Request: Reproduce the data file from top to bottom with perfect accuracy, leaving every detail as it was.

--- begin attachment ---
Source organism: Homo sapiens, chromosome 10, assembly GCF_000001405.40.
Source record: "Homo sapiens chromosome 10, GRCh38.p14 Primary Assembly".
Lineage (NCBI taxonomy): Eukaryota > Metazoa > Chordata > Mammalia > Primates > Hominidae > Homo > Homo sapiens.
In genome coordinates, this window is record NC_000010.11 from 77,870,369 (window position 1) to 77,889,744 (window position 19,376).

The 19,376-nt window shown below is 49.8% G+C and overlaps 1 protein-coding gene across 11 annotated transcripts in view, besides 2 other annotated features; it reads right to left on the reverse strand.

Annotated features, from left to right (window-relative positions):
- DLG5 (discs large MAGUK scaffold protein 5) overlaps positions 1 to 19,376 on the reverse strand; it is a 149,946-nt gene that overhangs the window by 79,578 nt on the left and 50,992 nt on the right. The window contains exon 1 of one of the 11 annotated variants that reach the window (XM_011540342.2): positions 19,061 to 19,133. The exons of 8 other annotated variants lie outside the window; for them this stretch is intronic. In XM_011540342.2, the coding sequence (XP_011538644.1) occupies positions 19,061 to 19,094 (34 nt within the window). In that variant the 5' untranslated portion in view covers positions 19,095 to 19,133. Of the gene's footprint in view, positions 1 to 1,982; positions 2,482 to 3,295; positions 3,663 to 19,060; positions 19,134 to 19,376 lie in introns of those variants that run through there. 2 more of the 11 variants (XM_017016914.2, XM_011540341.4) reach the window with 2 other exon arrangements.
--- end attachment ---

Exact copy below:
Source organism: Homo sapiens, chromosome 10, assembly GCF_000001405.40.
Source record: "Homo sapiens chromosome 10, GRCh38.p14 Primary Assembly".
Lineage (NCBI taxonomy): Eukaryota > Metazoa > Chordata > Mammalia > Primates > Hominidae > Homo > Homo sapiens.
In genome coordinates, this window is record NC_000010.11 from 77,870,369 (window position 1) to 77,889,744 (window position 19,376).

The 19,376-nt window shown below is 49.8% G+C and overlaps 1 protein-coding gene across 11 annotated transcripts in view, besides 2 other annotated features; it reads right to left on the reverse strand.

Annotated features, from left to right (window-relative positions):
- DLG5 (discs large MAGUK scaffold protein 5) overlaps positions 1 to 19,376 on the reverse strand; it is a 149,946-nt gene that overhangs the window by 79,578 nt on the left and 50,992 nt on the right. The window contains exon 1 of one of the 11 annotated variants that reach the window (XM_011540342.2): positions 19,061 to 19,133. The exons of 8 other annotated variants lie outside the window; for them this stretch is intronic. In XM_011540342.2, the coding sequence (XP_011538644.1) occupies positions 19,061 to 19,094 (34 nt within the window). In that variant the 5' untranslated portion in view covers positions 19,095 to 19,133. Of the gene's footprint in view, positions 1 to 1,982; positions 2,482 to 3,295; positions 3,663 to 19,060; positions 19,134 to 19,376 lie in introns of those variants that run through there. 2 more of the 11 variants (XM_017016914.2, XM_011540341.4) reach the window with 2 other exon arrangements.